There are three sites by Jean and Martin Norgate full of imaginative ideas. The first is 'Old Hampshire mapped', in which each of 24 maps has been made the subject of a detailed, comparative investigation into its history and content, and the results presented in the form of text, close-up images, etc. Because details of each map have been captured using a uniform grid system, it is easy to pull up the same area on different maps (at the same apparent scale) or to jump to the appropriate map area from a gazetteer name link. Under 'Topics' you will find extensive comparative notes on a wide range of cartographic features. For fuller explanation see their Project Note, and J. & M. Norgate, 'Old Hampshire Mapped', Cartographic Journal 41:1 (2004), pp.47-53. Also look at the Sussex site, created by Dominic Fontana on the same (if simplified) model. The second is the Norgate's interactive facsimile of Edmund Dummer and Thomas Wiltshaw's South Coast Harbours 1698. This is similarly rich in its functionality and treats, for example, some key letters on the charts as hotspots with ALT text explanation. Finally, see Martin Norgate's Checklist of Hampshire Maps - again another complex site, demonstrating further imaginative functionality. For further information on all three Norgate sites see the descriptions on the Web Images: British Isles page, under 'England - Hampshire'.
What can digization lose?
‘What Disappears When Ancient Documents Get Digitized?’ (a balanced piece by Jacob Brogan about the Osher Map Library’s digitisation programme describing what is gained and lost, 22 July 2016)
The archive of the MapHist list will show that, over the past few years, there has been much discussion about the need to index map images on the web. The ideal would, of course, be to catalogue each image fully. But, to find what a person wants, an index is usually sufficient. This listing - the first systematic attempt to record all significant early map image sites - could be used as the first stage in that cataloguing or indexing process, by anyone courageous enough to attempt the task. [They would be assured of 'Hero of the Web' status is they succeeded!]. It might be thought that the only images worth indexing would be the high resolution ones. [To find these on the listing, search [Ctrl+F] for: high res.]. Some of the largest such sites - like the Library of Congress 'American Memory', NOAA's 'Historical Map and Chart Collection' and David Rumsey's private collection - have their own indexes. The problem is that you cannot search, simultaneously, across all of them. Nor can you search, at all - by area, cartographer, date, etc. - for single images mounted on the other high resolution sites.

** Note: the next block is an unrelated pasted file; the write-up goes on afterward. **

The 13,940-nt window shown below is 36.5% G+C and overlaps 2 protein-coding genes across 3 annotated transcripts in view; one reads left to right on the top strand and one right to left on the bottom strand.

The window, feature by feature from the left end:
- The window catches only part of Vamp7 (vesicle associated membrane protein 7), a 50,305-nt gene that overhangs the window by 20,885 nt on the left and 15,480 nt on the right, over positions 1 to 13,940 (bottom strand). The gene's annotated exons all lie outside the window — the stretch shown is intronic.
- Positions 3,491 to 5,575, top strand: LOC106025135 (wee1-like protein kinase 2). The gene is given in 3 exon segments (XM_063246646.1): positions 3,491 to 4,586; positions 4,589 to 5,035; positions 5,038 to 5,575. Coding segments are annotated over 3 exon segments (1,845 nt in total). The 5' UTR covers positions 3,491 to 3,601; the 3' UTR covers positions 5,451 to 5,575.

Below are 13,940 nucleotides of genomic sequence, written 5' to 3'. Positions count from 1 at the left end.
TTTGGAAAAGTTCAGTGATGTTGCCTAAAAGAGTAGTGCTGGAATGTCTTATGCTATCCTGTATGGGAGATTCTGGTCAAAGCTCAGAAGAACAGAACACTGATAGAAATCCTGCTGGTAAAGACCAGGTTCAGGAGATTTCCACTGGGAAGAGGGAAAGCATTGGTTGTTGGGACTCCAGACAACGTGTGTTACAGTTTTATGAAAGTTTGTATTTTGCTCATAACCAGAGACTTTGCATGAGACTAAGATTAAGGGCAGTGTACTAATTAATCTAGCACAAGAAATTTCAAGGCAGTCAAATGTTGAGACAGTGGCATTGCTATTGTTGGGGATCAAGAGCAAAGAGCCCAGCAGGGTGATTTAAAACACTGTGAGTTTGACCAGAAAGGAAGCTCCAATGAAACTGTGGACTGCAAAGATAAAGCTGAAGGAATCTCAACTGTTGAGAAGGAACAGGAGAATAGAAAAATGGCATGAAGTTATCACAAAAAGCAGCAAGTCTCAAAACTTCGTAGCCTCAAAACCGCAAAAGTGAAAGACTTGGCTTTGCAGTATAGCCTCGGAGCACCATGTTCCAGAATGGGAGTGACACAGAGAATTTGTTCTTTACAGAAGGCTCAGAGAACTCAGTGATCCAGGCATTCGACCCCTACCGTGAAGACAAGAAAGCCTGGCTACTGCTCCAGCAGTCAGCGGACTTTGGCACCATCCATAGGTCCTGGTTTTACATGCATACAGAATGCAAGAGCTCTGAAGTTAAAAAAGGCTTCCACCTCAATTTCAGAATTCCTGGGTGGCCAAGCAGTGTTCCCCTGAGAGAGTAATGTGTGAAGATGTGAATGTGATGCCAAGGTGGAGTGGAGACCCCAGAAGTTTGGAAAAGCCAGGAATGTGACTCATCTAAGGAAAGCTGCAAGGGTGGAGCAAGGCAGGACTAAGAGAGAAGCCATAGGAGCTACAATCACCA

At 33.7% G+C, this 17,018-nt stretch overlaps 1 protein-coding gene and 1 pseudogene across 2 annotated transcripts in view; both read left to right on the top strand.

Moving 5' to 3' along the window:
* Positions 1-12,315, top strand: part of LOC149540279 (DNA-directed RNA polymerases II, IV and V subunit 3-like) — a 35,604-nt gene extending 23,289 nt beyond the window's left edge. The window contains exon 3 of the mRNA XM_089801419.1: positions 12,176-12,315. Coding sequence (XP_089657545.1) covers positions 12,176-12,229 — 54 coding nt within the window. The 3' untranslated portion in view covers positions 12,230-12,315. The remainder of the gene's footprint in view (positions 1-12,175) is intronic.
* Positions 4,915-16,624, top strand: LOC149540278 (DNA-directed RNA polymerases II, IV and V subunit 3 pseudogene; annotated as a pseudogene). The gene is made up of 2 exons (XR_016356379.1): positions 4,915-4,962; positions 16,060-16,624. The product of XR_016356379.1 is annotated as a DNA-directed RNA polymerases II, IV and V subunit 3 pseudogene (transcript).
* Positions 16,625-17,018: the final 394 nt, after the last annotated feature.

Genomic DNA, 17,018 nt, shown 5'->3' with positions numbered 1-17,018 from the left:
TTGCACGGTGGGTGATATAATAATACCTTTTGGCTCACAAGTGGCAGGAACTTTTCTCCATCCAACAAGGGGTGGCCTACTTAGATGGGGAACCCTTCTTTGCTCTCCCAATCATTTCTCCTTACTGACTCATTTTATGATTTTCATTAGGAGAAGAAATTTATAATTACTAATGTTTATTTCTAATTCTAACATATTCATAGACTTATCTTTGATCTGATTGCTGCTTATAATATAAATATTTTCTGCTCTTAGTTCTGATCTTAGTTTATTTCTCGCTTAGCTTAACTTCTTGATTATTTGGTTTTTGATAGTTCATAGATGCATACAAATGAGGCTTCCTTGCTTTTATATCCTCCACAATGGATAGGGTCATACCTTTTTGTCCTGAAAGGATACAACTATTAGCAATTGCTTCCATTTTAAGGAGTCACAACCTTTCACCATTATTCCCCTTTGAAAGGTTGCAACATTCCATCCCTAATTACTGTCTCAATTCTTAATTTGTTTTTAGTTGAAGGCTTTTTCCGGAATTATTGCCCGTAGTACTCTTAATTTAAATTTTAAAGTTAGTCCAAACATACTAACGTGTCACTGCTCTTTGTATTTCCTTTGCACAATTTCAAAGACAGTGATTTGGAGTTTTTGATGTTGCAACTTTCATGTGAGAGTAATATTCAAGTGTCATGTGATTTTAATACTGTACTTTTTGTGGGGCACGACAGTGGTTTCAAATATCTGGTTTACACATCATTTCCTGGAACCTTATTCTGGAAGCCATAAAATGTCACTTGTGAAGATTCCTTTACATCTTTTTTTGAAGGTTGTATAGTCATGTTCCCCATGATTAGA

When you mount early map images for the first time, or include a group of new ones, please notify me or send a message to the MapHist list. You do not need to be a subscriber to do this. For details, see the MapHist page on this site. Please also make a point of notifying me if the URL changes, especially if no forwarding message is left!
Please send amendments to the compiler Tony Campbell:
Will these images be available in ten years' time? Who is thinking and planning about long-term storage?
Thanks are due to various experts for their tutorials. Only the compiler can be blamed for what he has failed to understand -